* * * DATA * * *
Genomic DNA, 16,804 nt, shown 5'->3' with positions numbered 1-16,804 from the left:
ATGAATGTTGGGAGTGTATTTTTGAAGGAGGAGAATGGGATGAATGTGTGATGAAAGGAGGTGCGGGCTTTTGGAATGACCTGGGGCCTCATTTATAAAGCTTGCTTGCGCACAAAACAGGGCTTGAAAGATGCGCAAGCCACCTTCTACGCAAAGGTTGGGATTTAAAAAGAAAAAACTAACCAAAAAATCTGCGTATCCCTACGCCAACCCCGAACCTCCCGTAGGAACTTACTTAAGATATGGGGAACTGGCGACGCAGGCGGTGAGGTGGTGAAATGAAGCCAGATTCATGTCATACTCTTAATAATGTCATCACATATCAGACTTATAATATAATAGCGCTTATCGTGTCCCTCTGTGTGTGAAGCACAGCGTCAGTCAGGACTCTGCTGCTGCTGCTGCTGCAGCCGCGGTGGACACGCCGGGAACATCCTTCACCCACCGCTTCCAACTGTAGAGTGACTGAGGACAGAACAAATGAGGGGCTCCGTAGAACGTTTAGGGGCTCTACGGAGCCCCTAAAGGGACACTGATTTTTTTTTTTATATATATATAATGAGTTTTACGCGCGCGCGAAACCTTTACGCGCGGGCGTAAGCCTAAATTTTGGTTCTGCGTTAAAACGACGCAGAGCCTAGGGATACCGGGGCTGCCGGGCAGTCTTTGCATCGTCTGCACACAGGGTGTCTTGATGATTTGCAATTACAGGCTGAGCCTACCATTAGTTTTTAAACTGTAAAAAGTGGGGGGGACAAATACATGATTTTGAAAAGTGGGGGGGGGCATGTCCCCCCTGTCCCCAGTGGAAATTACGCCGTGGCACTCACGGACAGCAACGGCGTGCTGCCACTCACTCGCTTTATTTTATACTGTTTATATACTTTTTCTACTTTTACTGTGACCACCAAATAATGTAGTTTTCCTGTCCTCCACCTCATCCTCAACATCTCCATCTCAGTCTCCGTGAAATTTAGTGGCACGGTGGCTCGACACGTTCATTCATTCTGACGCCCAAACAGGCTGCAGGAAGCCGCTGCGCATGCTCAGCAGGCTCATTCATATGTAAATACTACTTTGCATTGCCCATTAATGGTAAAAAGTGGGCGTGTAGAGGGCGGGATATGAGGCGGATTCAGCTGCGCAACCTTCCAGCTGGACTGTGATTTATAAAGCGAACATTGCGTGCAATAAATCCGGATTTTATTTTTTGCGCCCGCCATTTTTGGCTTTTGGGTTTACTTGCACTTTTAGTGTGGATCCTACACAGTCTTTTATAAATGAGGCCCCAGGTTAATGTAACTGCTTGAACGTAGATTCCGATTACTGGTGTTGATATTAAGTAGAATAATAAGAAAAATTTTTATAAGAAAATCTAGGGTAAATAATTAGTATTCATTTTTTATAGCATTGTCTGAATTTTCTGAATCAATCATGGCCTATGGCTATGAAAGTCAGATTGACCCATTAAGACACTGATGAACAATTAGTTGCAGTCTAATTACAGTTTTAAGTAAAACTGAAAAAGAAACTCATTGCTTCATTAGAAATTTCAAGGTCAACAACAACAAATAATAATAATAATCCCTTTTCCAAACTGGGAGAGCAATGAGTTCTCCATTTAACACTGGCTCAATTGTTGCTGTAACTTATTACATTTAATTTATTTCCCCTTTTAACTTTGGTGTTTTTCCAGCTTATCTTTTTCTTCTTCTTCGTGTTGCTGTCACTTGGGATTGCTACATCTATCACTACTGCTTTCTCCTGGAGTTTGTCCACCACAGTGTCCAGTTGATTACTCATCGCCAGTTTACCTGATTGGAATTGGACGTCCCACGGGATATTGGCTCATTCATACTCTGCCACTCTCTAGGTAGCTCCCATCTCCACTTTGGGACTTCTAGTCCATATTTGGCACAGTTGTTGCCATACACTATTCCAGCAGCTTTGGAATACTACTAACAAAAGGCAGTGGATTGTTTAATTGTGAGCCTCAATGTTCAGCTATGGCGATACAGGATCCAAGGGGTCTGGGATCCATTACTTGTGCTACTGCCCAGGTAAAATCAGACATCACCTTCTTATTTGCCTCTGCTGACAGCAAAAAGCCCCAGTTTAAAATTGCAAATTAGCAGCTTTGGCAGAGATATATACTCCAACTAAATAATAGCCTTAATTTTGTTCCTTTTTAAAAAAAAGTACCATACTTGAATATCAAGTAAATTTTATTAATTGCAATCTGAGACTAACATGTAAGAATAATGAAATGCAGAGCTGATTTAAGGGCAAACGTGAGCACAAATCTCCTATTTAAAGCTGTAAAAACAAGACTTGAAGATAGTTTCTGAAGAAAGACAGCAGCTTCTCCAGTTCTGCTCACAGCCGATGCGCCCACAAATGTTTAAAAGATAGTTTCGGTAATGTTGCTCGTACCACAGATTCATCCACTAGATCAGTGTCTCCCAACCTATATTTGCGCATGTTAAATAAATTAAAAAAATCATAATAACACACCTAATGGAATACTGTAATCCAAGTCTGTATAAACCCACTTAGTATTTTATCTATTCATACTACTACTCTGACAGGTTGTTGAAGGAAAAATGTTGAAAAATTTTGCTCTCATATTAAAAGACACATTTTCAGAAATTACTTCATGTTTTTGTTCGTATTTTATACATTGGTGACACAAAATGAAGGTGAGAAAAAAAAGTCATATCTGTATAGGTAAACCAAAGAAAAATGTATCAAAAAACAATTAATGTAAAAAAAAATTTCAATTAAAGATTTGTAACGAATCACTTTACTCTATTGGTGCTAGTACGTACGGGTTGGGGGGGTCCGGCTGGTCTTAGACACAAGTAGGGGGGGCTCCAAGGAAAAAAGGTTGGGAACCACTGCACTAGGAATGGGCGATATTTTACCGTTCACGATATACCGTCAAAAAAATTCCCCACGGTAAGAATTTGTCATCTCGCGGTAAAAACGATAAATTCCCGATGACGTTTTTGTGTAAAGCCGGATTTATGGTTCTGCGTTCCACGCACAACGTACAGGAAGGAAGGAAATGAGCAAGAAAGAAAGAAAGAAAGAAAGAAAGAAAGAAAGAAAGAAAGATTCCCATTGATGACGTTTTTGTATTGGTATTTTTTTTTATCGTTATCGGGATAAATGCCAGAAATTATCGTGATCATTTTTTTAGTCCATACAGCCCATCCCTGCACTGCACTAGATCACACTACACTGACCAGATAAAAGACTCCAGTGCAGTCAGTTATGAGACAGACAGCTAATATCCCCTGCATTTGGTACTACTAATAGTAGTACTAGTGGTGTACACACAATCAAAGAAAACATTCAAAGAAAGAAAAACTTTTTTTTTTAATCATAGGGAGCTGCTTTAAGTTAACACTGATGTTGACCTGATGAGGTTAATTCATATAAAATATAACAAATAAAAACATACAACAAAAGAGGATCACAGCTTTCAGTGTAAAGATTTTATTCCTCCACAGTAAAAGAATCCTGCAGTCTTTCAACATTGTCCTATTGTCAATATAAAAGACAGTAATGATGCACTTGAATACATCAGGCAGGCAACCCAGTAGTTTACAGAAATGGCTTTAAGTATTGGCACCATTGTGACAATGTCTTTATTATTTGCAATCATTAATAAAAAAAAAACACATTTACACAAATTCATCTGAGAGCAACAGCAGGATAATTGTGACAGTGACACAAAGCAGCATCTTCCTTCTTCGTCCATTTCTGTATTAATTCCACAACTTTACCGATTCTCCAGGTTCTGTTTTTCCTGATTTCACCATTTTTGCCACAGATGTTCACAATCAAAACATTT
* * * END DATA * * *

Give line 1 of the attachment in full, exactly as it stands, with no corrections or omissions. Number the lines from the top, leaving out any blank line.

Genomic DNA, 16,804 nt, shown 5'->3' with positions numbered 1-16,804 from the left: